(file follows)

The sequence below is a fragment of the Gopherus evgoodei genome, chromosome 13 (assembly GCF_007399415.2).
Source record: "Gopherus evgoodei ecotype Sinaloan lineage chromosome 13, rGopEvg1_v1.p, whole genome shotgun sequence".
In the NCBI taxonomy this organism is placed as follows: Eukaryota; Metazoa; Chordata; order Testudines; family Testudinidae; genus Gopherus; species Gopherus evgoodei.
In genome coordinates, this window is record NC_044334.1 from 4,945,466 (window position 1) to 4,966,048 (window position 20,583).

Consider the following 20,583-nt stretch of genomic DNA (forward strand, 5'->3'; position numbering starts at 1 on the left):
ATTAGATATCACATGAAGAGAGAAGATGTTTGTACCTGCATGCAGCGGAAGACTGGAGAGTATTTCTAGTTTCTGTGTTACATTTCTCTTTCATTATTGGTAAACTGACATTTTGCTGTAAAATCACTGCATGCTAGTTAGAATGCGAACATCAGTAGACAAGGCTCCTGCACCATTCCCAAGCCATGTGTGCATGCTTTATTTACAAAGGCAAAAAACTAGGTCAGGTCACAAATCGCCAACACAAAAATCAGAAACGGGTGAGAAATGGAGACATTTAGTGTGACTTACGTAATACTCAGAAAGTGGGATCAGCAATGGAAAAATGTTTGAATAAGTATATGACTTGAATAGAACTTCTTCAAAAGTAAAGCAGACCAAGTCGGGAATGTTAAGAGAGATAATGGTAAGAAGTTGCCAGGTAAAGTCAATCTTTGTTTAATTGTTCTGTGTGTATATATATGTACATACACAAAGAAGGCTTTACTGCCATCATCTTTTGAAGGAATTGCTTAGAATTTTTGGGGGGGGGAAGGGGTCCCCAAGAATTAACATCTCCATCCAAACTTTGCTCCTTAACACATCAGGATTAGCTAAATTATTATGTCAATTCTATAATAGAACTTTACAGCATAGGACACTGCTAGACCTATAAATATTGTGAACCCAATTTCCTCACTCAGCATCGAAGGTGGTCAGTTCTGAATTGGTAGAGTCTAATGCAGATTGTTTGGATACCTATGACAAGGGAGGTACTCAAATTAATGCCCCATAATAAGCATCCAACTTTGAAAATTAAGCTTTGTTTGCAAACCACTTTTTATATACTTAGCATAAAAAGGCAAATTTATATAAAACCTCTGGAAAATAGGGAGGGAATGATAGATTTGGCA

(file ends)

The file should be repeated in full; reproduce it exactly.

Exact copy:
The sequence below is a fragment of the Gopherus evgoodei genome, chromosome 13 (assembly GCF_007399415.2).
Source record: "Gopherus evgoodei ecotype Sinaloan lineage chromosome 13, rGopEvg1_v1.p, whole genome shotgun sequence".
In the NCBI taxonomy this organism is placed as follows: Eukaryota; Metazoa; Chordata; order Testudines; family Testudinidae; genus Gopherus; species Gopherus evgoodei.
In genome coordinates, this window is record NC_044334.1 from 4,945,466 (window position 1) to 4,966,048 (window position 20,583).

Consider the following 20,583-nt stretch of genomic DNA (forward strand, 5'->3'; position numbering starts at 1 on the left):
ATTAGATATCACATGAAGAGAGAAGATGTTTGTACCTGCATGCAGCGGAAGACTGGAGAGTATTTCTAGTTTCTGTGTTACATTTCTCTTTCATTATTGGTAAACTGACATTTTGCTGTAAAATCACTGCATGCTAGTTAGAATGCGAACATCAGTAGACAAGGCTCCTGCACCATTCCCAAGCCATGTGTGCATGCTTTATTTACAAAGGCAAAAAACTAGGTCAGGTCACAAATCGCCAACACAAAAATCAGAAACGGGTGAGAAATGGAGACATTTAGTGTGACTTACGTAATACTCAGAAAGTGGGATCAGCAATGGAAAAATGTTTGAATAAGTATATGACTTGAATAGAACTTCTTCAAAAGTAAAGCAGACCAAGTCGGGAATGTTAAGAGAGATAATGGTAAGAAGTTGCCAGGTAAAGTCAATCTTTGTTTAATTGTTCTGTGTGTATATATATGTACATACACAAAGAAGGCTTTACTGCCATCATCTTTTGAAGGAATTGCTTAGAATTTTTGGGGGGGGGAAGGGGTCCCCAAGAATTAACATCTCCATCCAAACTTTGCTCCTTAACACATCAGGATTAGCTAAATTATTATGTCAATTCTATAATAGAACTTTACAGCATAGGACACTGCTAGACCTATAAATATTGTGAACCCAATTTCCTCACTCAGCATCGAAGGTGGTCAGTTCTGAATTGGTAGAGTCTAATGCAGATTGTTTGGATACCTATGACAAGGGAGGTACTCAAATTAATGCCCCATAATAAGCATCCAACTTTGAAAATTAAGCTTTGTTTGCAAACCACTTTTTATATACTTAGCATAAAAAGGCAAATTTATATAAAACCTCTGGAAAATAGGGAGGGAATGATAGATTTGGCA